Even if these two studies don’t provide slam dunk evidence of a negative association between Barbie and body image, the bulk of body image research does show that exposure to media images contributes to negative body esteem. This exposure is part of the socialization of little girls. Therefore, it is not unreasonable to imagine that socialization through dolls could also have a negative effect. I’m encouraged by efforts to understand this socialization, but studies like this have major limitations. Playing with dolls for 10 minutes and then filling out a questionnaire while being offered candy isn’t exactly a real world scenario. And maybe no real world scenario can be established to parse out the very specific affect of Barbie on body image. I imagine not. Psychological science can try, but I remain skeptical. I also don’t think we need a study to prove Barbie is bad or Barbie is good. Those aren’t the only two categories available.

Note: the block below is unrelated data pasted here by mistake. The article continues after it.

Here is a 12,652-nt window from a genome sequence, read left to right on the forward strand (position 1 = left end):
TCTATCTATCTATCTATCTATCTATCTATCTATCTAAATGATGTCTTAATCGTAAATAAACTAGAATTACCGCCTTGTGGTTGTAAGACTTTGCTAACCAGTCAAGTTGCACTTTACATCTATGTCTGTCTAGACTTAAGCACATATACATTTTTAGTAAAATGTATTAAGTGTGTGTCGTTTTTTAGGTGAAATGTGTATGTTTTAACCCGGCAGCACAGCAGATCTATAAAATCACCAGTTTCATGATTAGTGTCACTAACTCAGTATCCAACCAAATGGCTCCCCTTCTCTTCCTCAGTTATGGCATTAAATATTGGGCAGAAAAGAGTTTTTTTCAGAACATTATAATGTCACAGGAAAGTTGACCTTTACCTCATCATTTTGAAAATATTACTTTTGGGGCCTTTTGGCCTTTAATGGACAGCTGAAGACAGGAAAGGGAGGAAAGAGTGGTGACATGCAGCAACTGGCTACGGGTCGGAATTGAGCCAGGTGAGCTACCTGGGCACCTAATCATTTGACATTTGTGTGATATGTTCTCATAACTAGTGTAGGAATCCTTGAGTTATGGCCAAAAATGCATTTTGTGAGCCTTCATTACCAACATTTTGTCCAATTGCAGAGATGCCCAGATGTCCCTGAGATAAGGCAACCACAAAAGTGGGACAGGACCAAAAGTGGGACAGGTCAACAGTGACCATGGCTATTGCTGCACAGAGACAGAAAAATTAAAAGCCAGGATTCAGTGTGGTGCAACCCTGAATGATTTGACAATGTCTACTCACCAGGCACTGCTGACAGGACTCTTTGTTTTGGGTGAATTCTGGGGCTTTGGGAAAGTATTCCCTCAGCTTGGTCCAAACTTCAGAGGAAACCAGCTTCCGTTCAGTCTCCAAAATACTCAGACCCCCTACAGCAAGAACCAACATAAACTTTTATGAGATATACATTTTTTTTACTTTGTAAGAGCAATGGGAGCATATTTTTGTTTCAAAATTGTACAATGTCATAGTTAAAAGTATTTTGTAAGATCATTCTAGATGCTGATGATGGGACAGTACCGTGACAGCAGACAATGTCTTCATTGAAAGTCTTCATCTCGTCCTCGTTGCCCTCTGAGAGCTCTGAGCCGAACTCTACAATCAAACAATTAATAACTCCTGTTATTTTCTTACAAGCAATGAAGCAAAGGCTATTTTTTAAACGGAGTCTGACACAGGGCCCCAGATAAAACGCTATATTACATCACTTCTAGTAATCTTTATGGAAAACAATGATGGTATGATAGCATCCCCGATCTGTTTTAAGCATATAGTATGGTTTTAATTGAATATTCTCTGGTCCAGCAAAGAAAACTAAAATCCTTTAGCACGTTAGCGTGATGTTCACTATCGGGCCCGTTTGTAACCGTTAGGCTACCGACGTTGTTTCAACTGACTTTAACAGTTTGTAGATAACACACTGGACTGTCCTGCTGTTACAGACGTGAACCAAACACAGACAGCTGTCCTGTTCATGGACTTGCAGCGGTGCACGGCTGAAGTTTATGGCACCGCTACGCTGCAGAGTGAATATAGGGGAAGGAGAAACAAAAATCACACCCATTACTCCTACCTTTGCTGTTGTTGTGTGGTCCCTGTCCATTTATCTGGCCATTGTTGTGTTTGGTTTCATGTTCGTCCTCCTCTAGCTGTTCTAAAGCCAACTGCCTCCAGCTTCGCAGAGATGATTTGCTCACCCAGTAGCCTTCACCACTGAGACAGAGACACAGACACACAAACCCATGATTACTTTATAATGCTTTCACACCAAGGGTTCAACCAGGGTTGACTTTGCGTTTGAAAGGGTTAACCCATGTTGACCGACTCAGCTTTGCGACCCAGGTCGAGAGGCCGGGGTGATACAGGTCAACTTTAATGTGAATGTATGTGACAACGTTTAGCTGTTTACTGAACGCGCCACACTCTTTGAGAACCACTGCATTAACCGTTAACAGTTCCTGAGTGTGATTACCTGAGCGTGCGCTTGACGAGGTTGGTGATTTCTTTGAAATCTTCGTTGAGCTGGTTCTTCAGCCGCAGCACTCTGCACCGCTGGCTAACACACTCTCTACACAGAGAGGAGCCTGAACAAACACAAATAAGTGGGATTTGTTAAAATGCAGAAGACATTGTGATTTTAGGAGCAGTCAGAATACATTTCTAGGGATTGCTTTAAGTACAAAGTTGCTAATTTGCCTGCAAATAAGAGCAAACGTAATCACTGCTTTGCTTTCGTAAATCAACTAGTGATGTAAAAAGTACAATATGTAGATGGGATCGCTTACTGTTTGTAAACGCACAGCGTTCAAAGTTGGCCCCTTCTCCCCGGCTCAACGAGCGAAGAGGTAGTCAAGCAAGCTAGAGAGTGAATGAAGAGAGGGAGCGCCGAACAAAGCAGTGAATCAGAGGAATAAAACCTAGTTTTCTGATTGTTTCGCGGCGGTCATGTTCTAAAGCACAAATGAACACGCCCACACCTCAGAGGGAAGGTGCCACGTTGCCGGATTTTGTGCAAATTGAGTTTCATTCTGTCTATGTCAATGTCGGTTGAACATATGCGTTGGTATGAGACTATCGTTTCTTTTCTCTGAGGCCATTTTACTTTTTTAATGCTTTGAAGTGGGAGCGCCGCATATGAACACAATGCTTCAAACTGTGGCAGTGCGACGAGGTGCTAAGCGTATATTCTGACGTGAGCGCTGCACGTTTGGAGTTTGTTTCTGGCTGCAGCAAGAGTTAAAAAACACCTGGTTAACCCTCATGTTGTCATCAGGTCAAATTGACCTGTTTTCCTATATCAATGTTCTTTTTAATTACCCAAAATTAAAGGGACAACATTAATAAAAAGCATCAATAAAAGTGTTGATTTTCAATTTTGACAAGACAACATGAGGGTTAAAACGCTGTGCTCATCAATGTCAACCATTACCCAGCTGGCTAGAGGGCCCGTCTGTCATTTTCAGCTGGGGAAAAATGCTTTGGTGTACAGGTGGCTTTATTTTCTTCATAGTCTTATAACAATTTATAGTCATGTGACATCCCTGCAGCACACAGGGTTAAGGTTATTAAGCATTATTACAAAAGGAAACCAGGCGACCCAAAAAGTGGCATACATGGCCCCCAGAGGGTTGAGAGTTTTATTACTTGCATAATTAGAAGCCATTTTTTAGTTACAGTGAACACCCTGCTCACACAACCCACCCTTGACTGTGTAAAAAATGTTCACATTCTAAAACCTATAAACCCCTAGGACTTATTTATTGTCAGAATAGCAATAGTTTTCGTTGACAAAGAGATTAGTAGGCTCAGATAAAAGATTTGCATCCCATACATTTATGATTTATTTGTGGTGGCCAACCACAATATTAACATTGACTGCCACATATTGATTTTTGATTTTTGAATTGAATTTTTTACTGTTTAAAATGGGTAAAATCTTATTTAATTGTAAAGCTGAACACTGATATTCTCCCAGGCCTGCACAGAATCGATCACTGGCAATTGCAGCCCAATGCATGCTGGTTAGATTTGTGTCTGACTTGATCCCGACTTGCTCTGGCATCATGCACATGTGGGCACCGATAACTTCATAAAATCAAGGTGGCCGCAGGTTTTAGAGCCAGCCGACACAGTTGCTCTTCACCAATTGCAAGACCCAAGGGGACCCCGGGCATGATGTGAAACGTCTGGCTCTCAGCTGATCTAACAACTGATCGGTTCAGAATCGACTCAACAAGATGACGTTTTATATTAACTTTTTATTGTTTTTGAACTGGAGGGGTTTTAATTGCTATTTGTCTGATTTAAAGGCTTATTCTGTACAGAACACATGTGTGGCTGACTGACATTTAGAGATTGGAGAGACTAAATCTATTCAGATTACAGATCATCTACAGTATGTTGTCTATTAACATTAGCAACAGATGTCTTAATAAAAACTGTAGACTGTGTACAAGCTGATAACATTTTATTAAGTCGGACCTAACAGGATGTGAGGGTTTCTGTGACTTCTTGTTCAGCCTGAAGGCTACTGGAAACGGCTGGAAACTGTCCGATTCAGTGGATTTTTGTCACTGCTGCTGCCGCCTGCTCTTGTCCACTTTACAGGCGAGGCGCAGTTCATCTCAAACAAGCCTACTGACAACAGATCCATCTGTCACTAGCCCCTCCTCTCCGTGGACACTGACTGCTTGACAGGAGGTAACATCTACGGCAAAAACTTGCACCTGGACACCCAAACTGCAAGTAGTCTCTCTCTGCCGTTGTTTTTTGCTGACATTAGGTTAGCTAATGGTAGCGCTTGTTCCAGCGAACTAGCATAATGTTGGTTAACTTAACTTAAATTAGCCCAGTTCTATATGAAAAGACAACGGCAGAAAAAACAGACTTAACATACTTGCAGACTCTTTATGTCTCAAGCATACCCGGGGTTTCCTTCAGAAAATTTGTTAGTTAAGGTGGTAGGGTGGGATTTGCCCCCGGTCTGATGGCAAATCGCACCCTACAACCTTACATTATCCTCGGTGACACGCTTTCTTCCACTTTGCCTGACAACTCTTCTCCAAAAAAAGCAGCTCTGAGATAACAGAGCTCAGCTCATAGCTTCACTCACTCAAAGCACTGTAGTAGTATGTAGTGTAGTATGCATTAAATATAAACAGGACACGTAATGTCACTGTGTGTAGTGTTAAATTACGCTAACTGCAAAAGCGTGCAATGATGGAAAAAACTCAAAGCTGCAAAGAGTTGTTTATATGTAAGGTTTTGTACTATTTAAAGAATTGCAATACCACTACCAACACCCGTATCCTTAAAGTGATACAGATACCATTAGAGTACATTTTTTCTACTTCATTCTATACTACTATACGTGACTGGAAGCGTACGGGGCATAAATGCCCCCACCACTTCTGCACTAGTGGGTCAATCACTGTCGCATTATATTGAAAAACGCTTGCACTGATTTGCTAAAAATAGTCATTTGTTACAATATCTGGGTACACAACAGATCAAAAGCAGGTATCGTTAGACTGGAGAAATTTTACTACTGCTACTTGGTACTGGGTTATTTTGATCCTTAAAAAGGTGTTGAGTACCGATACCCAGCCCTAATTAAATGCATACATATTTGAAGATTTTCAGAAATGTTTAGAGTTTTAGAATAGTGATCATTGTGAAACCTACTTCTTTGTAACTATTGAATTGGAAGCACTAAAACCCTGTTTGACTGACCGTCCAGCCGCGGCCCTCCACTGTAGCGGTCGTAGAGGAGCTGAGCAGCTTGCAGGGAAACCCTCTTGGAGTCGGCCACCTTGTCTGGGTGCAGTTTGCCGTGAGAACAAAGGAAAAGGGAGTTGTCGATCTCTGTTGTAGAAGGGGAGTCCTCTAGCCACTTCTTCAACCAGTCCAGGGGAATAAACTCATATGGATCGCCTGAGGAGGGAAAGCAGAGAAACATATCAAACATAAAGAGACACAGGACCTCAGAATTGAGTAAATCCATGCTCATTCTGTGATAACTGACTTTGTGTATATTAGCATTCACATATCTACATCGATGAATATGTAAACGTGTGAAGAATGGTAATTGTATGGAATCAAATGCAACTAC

Barbie is part of a larger social context. She is both “just a doll” AND a meaningful representation of the images tossed out about how women should look. Therefore, I let my daughter (and sons) play with Barbie, but I also get them anatomy books. I view Barbie as a way into a conversation about bodies. And this is why I welcome different plastic bodies into the mix (even if varied bodies cause Barbie clothes woes). Anything that promotes conversation is good. At the same time, I try not to be a feminist loudspeaker overanalyzing my daughter’s every movement and forcing conversation when she’s just trying to chill with her dolls (although I still don’t like the Barbie cartoon, both because it is more akin to the 2006 experiment of passive media and because it is annoying, so so annoying).
Overall, I’ve lightened up. Barbie won’t give my daughter a bad body image all by itself. She may be an oddly proportioned doll that sprang from male fantasy, but times are a-changing; Mattel is literally using the hashtag #thedollevolves. This may be a marketing decision, but it is one I welcome. Little girls (and boys) notice bodies, and Barbie’s ubiquity makes her a weird looking conversation starter. Good enough for me.